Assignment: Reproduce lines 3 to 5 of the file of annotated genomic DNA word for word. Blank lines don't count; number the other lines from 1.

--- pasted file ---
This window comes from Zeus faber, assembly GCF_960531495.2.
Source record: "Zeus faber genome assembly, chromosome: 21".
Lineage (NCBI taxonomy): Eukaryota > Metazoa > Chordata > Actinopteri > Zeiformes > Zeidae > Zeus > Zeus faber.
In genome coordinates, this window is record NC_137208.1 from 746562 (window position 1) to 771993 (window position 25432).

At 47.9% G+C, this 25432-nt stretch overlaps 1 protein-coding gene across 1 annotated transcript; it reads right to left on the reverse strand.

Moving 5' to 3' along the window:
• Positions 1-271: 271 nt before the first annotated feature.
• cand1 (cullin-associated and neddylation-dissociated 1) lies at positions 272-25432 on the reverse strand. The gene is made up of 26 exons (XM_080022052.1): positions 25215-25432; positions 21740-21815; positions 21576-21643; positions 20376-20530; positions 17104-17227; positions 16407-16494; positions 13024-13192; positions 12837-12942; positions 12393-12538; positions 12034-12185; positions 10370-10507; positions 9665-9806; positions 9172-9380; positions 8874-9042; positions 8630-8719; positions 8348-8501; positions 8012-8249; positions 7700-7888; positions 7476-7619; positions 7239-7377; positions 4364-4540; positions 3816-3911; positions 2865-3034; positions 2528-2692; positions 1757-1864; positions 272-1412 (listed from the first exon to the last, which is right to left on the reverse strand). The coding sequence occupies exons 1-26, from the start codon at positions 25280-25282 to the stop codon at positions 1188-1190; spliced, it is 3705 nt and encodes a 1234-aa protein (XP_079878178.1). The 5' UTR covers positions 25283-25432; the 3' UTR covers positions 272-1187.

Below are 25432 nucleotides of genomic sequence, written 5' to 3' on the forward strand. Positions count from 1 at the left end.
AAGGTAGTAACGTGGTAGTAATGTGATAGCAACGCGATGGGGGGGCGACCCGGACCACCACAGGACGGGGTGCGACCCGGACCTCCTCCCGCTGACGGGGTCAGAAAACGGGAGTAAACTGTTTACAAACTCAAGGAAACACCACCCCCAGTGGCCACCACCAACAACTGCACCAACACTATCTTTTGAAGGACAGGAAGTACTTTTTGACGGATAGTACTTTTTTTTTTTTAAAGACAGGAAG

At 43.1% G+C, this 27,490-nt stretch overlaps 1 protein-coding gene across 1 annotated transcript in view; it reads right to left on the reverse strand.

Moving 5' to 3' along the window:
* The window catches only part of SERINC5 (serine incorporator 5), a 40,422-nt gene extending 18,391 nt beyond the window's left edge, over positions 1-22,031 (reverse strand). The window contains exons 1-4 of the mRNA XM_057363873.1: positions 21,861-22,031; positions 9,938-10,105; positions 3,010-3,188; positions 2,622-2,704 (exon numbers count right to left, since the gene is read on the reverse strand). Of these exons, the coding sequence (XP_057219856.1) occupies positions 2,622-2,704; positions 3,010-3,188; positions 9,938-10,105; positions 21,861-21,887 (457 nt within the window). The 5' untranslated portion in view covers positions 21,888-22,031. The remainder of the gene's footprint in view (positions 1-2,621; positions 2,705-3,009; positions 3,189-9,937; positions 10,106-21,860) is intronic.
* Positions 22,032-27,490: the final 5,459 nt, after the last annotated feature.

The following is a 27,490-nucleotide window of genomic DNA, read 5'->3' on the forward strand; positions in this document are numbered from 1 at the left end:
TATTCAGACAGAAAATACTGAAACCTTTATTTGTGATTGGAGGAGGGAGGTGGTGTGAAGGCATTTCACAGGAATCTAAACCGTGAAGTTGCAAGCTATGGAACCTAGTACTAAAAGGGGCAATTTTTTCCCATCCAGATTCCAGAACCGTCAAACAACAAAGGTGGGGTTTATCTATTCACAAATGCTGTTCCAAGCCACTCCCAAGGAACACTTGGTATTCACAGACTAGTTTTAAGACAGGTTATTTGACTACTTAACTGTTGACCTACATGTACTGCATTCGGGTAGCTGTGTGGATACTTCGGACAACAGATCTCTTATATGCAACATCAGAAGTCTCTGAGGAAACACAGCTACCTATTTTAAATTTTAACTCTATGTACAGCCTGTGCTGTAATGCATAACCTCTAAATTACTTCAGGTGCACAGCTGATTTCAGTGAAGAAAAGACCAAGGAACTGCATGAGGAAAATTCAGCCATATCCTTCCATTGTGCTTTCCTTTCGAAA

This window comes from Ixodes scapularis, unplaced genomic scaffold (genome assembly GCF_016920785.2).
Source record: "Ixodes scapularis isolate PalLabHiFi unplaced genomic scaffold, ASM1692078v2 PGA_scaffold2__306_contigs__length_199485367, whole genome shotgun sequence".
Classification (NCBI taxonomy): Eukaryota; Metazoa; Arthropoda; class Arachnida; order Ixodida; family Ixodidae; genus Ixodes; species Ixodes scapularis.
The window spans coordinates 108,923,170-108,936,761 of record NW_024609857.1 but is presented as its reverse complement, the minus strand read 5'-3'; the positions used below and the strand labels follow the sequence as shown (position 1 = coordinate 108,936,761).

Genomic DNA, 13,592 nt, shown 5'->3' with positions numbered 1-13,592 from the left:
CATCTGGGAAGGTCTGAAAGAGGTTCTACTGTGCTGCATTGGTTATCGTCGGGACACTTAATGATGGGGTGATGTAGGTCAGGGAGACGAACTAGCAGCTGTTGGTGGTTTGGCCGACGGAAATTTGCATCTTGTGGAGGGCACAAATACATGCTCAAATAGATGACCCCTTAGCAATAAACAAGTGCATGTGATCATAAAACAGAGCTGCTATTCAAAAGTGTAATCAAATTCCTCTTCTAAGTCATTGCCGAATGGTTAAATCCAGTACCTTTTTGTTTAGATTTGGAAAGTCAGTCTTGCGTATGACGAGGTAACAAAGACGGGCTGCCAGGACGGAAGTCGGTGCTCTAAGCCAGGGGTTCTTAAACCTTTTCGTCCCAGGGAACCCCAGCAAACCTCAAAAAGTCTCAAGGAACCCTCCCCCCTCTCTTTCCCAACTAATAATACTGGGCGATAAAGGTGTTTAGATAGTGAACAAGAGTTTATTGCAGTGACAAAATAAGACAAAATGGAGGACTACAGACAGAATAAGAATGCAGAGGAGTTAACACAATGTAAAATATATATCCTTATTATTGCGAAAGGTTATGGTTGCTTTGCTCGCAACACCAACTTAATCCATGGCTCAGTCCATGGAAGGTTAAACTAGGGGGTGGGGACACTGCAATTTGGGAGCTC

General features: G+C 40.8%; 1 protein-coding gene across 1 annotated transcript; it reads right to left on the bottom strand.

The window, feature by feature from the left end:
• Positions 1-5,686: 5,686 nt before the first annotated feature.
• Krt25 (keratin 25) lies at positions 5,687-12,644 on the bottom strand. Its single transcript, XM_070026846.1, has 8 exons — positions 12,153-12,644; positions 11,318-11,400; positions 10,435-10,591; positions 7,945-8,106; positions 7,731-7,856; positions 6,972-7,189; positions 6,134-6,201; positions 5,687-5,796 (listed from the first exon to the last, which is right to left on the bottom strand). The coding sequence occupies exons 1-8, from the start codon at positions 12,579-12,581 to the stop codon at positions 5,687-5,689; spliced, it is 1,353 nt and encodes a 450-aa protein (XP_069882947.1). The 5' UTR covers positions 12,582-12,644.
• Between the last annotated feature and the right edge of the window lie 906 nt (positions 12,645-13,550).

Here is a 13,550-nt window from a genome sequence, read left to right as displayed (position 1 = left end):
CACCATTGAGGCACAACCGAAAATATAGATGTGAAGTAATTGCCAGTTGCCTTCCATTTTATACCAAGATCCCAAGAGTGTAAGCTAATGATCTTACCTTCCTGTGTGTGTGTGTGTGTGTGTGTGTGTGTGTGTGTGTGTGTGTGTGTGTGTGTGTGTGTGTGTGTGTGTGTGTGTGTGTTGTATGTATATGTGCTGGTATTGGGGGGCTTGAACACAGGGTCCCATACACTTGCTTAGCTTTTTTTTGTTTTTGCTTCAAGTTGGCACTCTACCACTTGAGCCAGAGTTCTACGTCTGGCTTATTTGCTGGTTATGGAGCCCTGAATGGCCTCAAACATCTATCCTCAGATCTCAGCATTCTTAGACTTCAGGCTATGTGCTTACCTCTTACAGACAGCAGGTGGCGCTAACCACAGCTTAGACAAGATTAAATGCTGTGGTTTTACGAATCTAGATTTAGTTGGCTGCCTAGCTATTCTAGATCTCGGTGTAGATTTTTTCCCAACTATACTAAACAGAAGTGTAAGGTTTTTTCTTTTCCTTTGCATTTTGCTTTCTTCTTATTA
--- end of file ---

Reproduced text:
Lineage (NCBI taxonomy): Eukaryota > Metazoa > Chordata > Actinopteri > Zeiformes > Zeidae > Zeus > Zeus faber.
In genome coordinates, this window is record NC_137208.1 from 746562 (window position 1) to 771993 (window position 25432).

At 47.9% G+C, this 25432-nt stretch overlaps 1 protein-coding gene across 1 annotated transcript; it reads right to left on the reverse strand.